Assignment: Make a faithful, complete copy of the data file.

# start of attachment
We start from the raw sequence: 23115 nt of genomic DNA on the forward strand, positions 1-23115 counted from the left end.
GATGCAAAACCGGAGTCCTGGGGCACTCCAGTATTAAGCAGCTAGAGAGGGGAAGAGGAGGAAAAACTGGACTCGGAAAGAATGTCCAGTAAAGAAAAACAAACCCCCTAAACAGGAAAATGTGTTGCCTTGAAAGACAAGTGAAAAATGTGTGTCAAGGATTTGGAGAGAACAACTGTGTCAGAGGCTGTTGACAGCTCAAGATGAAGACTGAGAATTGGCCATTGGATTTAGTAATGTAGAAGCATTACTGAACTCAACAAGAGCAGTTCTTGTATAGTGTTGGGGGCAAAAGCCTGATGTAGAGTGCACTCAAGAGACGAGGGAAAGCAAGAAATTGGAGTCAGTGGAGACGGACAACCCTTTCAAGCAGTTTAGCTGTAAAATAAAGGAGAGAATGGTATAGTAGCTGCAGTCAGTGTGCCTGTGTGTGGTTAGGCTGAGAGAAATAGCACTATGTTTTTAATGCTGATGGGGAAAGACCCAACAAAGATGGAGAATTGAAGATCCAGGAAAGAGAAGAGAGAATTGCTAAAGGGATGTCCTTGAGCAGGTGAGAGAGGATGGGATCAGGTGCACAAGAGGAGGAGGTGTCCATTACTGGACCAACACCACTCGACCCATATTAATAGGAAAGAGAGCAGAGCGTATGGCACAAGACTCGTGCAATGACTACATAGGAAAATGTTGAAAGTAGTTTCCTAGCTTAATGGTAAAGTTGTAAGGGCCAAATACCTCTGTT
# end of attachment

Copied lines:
We start from the raw sequence: 23115 nt of genomic DNA on the forward strand, positions 1-23115 counted from the left end.
GATGCAAAACCGGAGTCCTGGGGCACTCCAGTATTAAGCAGCTAGAGAGGGGAAGAGGAGGAAAAACTGGACTCGGAAAGAATGTCCAGTAAAGAAAAACAAACCCCCTAAACAGGAAAATGTGTTGCCTTGAAAGACAAGTGAAAAATGTGTGTCAAGGATTTGGAGAGAACAACTGTGTCAGAGGCTGTTGACAGCTCAAGATGAAGACTGAGAATTGGCCATTGGATTTAGTAATGTAGAAGCATTACTGAACTCAACAAGAGCAGTTCTTGTATAGTGTTGGGGGCAAAAGCCTGATGTAGAGTGCACTCAAGAGACGAGGGAAAGCAAGAAATTGGAGTCAGTGGAGACGGACAACCCTTTCAAGCAGTTTAGCTGTAAAATAAAGGAGAGAATGGTATAGTAGCTGCAGTCAGTGTGCCTGTGTGTGGTTAGGCTGAGAGAAATAGCACTATGTTTTTAATGCTGATGGGGAAAGACCCAACAAAGATGGAGAATTGAAGATCCAGGAAAGAGAAGAGAGAATTGCTAAAGGGATGTCCTTGAGCAGGTGAGAGAGGATGGGATCAGGTGCACAAGAGGAGGAGGTGTCCATTACTGGACCAACACCACTCGACCCATATTAATAGGAAAGAGAGCAGAGCGTATGGCACAAGACTCGTGCAATGACTACATAGGAAAATGTTGAAAGTAGTTTCCTAGCTTAATGGTAAAGTTGTAAGGGCCAAATACCTCTGTT